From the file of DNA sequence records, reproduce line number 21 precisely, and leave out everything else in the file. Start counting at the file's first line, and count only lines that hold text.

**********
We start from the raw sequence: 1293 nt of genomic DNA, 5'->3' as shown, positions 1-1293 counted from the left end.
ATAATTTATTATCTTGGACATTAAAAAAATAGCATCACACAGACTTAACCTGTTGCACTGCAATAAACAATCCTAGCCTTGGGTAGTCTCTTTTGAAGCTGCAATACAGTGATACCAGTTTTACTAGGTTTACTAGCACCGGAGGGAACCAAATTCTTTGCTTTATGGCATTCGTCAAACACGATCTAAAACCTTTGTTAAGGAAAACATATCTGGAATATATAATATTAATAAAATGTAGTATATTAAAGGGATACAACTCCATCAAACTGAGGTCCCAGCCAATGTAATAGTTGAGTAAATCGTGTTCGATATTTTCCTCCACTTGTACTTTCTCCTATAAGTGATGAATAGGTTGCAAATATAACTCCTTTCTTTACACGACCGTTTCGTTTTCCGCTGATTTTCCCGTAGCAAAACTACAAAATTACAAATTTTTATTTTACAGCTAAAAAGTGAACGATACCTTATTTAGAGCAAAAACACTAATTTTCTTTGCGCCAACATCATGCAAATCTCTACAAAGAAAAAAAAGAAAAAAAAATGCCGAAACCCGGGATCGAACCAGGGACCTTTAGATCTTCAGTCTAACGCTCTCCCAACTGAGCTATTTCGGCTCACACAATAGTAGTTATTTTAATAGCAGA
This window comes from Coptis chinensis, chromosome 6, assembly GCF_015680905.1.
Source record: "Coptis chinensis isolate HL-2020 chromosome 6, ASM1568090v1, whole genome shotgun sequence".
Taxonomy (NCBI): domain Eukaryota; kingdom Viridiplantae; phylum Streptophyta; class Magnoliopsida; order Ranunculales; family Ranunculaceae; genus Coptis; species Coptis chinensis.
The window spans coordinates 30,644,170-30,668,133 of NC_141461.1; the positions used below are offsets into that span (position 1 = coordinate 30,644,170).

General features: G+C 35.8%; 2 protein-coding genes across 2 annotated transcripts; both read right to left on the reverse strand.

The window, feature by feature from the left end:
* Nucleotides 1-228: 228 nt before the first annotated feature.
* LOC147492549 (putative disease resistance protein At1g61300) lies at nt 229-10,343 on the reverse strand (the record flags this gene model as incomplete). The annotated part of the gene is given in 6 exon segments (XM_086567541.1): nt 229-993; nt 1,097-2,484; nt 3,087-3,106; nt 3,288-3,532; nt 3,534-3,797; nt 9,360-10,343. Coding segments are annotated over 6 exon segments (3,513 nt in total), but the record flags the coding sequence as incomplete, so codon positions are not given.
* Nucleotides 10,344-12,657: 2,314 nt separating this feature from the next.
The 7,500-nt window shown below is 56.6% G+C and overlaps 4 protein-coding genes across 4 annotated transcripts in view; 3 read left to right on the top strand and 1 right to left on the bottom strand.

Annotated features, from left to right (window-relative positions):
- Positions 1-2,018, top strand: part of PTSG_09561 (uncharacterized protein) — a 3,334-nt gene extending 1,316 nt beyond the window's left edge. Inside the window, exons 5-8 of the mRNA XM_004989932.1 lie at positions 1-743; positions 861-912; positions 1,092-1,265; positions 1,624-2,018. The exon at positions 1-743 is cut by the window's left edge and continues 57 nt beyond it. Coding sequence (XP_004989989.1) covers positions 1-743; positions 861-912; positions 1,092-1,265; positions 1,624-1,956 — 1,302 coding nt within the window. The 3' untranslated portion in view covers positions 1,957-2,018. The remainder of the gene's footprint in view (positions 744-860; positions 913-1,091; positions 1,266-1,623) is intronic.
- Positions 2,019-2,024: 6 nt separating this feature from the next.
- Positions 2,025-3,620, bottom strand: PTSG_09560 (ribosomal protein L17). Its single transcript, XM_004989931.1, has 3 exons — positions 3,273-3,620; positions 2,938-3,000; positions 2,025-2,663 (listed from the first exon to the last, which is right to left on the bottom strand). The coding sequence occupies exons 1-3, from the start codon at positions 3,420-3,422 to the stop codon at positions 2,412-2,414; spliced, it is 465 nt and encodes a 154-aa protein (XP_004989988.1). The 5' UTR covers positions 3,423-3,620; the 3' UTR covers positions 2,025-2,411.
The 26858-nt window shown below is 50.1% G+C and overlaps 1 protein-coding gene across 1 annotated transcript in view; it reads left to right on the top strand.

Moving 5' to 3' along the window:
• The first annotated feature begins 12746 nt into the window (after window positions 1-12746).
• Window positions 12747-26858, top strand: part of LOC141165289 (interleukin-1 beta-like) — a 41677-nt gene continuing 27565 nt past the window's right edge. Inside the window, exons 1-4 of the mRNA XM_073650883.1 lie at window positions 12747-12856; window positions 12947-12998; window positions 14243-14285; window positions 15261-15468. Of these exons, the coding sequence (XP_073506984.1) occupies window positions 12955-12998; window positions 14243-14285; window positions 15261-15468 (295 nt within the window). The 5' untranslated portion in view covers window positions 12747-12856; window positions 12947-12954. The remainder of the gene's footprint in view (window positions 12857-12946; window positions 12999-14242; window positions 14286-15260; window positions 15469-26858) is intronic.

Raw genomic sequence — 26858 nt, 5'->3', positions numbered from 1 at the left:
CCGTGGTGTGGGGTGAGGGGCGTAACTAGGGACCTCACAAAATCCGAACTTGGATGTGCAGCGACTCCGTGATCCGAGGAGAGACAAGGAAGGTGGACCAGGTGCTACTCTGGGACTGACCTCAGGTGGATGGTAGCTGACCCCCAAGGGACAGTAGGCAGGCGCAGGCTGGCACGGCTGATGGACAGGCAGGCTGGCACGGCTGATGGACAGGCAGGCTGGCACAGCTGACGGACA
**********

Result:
Raw genomic sequence — 26858 nt, 5'->3', positions numbered from 1 at the left: